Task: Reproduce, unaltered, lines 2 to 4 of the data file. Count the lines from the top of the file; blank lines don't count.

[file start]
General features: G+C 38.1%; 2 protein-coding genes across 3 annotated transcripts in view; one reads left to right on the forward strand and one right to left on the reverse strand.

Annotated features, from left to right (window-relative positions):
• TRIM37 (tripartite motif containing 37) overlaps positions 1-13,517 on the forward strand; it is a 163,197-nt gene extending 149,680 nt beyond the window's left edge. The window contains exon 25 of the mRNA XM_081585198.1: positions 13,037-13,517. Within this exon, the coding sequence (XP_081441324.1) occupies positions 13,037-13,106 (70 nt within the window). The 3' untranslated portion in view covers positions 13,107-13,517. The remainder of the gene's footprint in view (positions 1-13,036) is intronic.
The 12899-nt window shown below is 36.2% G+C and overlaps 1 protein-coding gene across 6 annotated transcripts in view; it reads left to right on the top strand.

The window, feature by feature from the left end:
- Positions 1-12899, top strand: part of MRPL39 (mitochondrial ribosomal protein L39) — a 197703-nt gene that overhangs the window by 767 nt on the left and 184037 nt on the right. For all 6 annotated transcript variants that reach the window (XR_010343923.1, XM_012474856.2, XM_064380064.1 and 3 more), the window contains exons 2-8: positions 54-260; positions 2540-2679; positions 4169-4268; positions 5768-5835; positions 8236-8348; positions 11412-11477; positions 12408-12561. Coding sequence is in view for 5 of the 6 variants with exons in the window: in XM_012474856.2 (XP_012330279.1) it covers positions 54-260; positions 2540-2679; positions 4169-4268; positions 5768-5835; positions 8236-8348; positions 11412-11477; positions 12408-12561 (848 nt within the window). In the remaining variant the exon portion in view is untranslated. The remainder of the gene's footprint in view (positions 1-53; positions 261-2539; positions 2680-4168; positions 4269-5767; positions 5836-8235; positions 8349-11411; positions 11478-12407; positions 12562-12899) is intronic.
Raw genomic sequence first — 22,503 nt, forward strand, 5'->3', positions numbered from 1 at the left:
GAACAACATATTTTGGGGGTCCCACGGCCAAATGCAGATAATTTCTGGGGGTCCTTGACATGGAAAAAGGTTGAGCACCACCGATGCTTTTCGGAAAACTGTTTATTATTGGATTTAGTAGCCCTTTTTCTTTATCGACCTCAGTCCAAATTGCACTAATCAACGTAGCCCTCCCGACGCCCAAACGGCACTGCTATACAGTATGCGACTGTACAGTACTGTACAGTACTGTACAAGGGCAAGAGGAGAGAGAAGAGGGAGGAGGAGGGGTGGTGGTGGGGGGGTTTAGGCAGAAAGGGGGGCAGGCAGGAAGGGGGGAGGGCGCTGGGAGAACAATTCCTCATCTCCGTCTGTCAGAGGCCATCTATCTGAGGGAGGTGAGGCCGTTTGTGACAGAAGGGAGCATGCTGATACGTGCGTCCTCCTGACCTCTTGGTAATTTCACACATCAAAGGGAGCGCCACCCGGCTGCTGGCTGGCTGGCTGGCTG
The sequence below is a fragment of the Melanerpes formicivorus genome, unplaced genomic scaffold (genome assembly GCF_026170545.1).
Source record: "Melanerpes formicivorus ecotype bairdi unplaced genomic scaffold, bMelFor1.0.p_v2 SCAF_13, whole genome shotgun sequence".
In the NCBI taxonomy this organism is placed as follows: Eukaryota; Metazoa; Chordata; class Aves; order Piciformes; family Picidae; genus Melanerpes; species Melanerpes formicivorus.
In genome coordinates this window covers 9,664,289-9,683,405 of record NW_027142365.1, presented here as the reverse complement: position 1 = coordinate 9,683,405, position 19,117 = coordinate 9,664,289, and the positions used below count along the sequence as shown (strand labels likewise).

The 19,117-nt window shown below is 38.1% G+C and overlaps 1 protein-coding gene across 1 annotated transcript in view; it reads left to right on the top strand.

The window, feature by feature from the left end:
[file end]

Annotated features, from left to right (window-relative positions):
• TRIM37 (tripartite motif containing 37) overlaps positions 1-13,517 on the forward strand; it is a 163,197-nt gene extending 149,680 nt beyond the window's left edge. The window contains exon 25 of the mRNA XM_081585198.1: positions 13,037-13,517. Within this exon, the coding sequence (XP_081441324.1) occupies positions 13,037-13,106 (70 nt within the window). The 3' untranslated portion in view covers positions 13,107-13,517. The remainder of the gene's footprint in view (positions 1-13,036) is intronic.
The 12899-nt window shown below is 36.2% G+C and overlaps 1 protein-coding gene across 6 annotated transcripts in view; it reads left to right on the top strand.